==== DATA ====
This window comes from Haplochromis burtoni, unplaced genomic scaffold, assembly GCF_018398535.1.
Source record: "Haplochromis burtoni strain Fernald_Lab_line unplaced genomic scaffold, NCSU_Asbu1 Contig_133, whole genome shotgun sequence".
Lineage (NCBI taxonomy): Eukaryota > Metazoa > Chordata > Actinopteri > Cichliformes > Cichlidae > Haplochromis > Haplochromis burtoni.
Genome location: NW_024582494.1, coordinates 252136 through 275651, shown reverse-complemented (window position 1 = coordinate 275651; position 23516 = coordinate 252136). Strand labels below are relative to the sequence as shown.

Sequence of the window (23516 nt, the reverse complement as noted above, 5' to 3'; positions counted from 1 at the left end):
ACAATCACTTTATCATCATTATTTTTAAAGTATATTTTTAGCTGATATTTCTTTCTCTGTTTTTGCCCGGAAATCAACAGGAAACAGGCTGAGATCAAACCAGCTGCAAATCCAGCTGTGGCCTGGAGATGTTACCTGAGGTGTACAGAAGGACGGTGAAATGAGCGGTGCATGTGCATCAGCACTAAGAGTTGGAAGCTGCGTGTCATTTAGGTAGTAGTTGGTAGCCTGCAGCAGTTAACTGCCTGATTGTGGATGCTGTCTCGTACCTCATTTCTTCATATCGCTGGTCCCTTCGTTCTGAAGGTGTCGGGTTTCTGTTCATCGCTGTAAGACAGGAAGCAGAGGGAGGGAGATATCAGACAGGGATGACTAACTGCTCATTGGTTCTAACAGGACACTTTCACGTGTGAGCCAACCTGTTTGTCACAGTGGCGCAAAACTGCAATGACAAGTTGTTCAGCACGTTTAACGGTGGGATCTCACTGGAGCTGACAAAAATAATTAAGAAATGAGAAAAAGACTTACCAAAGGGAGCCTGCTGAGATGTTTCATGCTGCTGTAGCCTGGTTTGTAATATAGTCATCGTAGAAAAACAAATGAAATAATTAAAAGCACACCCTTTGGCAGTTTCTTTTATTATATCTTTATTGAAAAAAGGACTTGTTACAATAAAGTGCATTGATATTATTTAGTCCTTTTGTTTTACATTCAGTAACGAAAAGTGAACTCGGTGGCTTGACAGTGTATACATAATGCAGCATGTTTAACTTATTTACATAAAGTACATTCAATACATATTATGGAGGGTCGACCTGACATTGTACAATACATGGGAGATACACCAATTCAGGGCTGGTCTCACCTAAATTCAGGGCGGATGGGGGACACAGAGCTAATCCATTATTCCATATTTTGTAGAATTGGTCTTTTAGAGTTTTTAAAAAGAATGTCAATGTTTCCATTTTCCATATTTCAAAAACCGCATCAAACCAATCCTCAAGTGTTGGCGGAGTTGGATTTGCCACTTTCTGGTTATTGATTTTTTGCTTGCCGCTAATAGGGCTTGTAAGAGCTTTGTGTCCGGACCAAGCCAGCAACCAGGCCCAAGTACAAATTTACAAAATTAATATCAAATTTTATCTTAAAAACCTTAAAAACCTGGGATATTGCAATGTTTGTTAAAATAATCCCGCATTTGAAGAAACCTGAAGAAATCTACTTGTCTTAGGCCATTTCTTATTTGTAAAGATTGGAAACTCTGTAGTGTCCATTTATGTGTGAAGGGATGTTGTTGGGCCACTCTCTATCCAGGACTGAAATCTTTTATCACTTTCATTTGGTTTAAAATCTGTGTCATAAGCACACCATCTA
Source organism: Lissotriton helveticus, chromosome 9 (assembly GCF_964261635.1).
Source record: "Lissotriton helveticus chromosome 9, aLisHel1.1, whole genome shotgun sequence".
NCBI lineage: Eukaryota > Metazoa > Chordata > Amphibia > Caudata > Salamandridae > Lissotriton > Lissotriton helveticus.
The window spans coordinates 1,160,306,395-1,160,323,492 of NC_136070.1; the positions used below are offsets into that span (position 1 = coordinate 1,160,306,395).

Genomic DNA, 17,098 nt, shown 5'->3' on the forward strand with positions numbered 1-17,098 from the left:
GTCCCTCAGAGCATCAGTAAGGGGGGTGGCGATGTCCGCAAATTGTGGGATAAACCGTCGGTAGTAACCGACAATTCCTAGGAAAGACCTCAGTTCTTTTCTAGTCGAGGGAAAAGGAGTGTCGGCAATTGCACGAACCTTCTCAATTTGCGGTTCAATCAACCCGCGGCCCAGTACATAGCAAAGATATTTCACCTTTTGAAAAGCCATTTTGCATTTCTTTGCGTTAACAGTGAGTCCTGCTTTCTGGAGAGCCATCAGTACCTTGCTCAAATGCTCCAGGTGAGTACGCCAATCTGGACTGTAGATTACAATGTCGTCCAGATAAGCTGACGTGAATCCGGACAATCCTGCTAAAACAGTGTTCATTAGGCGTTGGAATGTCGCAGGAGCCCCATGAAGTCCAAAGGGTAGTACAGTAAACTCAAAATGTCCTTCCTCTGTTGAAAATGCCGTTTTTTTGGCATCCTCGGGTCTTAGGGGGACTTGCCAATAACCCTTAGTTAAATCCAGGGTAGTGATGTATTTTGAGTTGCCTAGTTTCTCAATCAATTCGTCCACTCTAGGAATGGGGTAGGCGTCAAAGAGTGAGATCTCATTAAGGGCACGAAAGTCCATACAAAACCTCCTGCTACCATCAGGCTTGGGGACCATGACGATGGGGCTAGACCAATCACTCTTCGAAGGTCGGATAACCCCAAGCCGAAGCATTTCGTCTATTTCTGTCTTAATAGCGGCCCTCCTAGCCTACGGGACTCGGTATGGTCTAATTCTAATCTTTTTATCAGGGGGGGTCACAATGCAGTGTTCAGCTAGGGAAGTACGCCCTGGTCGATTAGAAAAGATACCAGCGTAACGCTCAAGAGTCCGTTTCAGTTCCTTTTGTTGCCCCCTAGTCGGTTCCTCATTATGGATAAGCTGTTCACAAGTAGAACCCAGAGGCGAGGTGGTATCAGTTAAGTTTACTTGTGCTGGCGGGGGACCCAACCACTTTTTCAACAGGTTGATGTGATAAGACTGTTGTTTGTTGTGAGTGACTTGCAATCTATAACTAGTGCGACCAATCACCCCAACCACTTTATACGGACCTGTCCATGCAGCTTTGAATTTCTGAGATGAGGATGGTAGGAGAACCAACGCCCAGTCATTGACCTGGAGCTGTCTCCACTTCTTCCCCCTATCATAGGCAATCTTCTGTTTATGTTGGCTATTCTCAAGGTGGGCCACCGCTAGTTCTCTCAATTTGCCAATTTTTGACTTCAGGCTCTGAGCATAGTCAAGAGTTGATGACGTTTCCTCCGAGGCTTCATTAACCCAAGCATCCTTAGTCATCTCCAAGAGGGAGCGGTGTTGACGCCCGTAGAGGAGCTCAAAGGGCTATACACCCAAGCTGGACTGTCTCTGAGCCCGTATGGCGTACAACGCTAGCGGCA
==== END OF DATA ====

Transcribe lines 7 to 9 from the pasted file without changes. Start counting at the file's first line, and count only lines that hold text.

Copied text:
Source organism: Lissotriton helveticus, chromosome 9 (assembly GCF_964261635.1).
Source record: "Lissotriton helveticus chromosome 9, aLisHel1.1, whole genome shotgun sequence".
NCBI lineage: Eukaryota > Metazoa > Chordata > Amphibia > Caudata > Salamandridae > Lissotriton > Lissotriton helveticus.